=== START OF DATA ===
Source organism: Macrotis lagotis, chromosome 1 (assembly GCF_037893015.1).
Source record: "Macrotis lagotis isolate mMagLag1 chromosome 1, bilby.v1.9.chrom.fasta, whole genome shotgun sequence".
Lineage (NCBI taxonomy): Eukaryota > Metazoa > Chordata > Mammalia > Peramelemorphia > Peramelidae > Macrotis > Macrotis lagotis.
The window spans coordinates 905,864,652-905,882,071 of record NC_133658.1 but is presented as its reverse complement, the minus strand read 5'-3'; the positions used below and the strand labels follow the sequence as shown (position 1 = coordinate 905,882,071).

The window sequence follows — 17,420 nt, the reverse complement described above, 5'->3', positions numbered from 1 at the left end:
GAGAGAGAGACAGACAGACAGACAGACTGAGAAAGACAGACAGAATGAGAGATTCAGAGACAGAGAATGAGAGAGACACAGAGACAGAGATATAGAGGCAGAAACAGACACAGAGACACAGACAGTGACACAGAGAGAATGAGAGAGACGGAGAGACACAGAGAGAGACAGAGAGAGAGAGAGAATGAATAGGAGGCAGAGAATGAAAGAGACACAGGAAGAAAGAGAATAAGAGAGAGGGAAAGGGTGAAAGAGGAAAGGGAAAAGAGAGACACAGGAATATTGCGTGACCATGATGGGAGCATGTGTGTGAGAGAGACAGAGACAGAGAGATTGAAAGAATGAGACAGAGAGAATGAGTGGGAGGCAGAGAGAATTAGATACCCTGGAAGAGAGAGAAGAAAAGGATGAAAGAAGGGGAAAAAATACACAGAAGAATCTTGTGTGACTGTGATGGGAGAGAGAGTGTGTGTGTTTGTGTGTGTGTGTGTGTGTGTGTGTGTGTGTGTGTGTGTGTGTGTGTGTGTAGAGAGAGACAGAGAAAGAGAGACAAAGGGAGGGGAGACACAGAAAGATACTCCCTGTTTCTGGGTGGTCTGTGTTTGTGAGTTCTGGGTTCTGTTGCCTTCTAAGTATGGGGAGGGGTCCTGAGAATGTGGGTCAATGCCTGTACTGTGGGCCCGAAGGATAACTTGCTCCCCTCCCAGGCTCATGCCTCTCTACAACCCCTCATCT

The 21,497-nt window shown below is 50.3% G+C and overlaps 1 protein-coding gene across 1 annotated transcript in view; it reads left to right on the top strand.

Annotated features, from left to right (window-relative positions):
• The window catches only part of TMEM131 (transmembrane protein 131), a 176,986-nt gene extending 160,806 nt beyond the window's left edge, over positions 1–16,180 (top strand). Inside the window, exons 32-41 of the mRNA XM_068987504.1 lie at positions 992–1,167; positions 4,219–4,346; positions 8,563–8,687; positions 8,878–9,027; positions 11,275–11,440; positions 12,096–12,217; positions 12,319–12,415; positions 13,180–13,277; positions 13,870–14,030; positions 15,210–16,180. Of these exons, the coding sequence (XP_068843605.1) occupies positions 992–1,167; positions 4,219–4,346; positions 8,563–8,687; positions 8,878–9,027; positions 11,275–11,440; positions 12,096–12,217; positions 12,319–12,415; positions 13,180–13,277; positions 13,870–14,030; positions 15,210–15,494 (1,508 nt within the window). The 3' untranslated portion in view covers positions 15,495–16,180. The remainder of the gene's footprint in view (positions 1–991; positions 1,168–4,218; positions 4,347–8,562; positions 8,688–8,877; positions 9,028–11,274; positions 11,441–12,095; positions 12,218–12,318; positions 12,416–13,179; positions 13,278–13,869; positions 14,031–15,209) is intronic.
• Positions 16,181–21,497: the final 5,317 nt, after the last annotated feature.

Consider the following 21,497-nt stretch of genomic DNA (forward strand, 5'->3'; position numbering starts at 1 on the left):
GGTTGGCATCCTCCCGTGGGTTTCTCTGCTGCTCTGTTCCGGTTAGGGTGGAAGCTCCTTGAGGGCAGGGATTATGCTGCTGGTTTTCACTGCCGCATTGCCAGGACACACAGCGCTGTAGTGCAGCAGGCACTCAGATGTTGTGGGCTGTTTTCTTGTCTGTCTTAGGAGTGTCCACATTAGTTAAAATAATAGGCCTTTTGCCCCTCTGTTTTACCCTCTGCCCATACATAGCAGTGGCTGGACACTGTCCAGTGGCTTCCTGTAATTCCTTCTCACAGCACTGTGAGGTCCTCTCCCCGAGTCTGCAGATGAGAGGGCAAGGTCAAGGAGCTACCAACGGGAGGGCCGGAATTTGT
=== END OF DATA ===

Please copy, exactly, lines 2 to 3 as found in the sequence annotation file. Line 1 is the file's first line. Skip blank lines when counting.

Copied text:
Source record: "Macrotis lagotis isolate mMagLag1 chromosome 1, bilby.v1.9.chrom.fasta, whole genome shotgun sequence".
Lineage (NCBI taxonomy): Eukaryota > Metazoa > Chordata > Mammalia > Peramelemorphia > Peramelidae > Macrotis > Macrotis lagotis.